Casual employment as swim instructor
A swimming school, called Swimmers, in Victoria competed with three other swim schools in their area and they were open at the same time as public schools.
The school had hired a 19-year-old swimming instructor on a casual basis sometime in 2017. Although permitted to work from that time until January 2020 at Swimmers, the instructor was not given a written employment contract.
The instructor was paid $21.50 per hour and she was allowed to work between 2-13 hours every fortnight. She worked for another rival swim school on a casual basis, as well.
When Swimmers was closed due to the Covid-19 pandemic, the instructor was paid JobKeeper benefits. When she received the JobKeeper payments, she was allowed to work 23.5 hours every fortnight since 9 November 2020 when Swimmers restarted business operations. She was entitled to at least $651.00 in JobKeeper benefits until March 2021.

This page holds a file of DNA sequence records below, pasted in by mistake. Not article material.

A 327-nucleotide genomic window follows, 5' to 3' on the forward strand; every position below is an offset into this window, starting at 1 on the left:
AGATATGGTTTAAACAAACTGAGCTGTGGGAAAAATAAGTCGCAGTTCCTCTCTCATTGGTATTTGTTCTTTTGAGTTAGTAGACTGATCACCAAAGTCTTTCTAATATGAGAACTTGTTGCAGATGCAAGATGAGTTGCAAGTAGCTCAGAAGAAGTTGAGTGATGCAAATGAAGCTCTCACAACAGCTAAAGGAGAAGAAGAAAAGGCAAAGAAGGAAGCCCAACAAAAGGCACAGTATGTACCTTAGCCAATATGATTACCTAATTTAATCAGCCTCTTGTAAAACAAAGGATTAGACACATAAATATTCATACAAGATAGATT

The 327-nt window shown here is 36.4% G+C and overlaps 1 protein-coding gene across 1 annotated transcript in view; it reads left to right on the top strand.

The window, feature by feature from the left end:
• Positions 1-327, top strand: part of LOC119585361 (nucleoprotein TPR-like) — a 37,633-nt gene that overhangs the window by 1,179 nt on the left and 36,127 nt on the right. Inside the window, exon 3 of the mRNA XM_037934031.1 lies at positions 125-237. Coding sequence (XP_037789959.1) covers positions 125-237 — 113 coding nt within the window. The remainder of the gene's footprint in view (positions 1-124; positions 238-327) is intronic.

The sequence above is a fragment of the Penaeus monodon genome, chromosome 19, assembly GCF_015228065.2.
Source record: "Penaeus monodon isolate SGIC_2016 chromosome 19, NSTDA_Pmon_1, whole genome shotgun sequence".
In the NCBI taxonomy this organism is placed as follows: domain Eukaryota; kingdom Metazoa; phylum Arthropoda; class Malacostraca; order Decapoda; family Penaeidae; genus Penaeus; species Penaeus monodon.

Recommending a rival swim school
One of the co-workers of the instructor browsed Facebook in January 2021 and saw a private group of residents of their area.
One member of the private group had asked the other members of the group for a recommendation.
That co-worker recommended Swimmers where she worked. After that, she began receiving notifications from that particular Facebook page and notifications for other reply posts to the same question.
One of the replies to the same question was from the 19-year-old swimming instructor and she recommended a rival swim school. The co-worker then took a screenshot of the 19-year-old’s post and sent it to the instructor’s work manager.
Discussing the post
The manager called the 19-year-old instructor to discuss the post. After that conversation, the manager recommended to the owner of Swimmers to terminate the employment of the 19-year-old instructor.